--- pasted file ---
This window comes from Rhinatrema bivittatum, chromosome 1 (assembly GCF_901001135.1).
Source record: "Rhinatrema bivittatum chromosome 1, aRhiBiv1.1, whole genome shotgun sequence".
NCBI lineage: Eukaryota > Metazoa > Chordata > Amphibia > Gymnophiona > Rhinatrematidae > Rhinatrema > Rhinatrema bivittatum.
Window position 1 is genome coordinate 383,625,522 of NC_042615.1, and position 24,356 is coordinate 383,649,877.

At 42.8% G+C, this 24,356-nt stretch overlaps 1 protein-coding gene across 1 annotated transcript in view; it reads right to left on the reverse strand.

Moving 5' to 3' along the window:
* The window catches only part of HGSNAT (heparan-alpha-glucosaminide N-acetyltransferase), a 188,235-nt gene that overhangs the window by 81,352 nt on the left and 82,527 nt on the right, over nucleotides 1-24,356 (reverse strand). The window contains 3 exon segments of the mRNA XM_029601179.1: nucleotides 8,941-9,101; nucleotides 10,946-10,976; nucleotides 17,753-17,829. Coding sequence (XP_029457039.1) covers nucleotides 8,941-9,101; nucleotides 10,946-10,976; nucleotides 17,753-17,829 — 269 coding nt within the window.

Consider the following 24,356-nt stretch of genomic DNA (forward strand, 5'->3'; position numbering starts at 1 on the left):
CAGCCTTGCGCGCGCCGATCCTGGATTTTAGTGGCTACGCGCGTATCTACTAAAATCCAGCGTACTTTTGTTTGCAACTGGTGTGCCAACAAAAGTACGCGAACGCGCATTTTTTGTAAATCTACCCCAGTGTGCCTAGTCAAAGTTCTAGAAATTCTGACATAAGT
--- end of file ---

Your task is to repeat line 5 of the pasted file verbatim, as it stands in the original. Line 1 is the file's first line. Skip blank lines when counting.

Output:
At 42.8% G+C, this 24,356-nt stretch overlaps 1 protein-coding gene across 1 annotated transcript in view; it reads right to left on the reverse strand.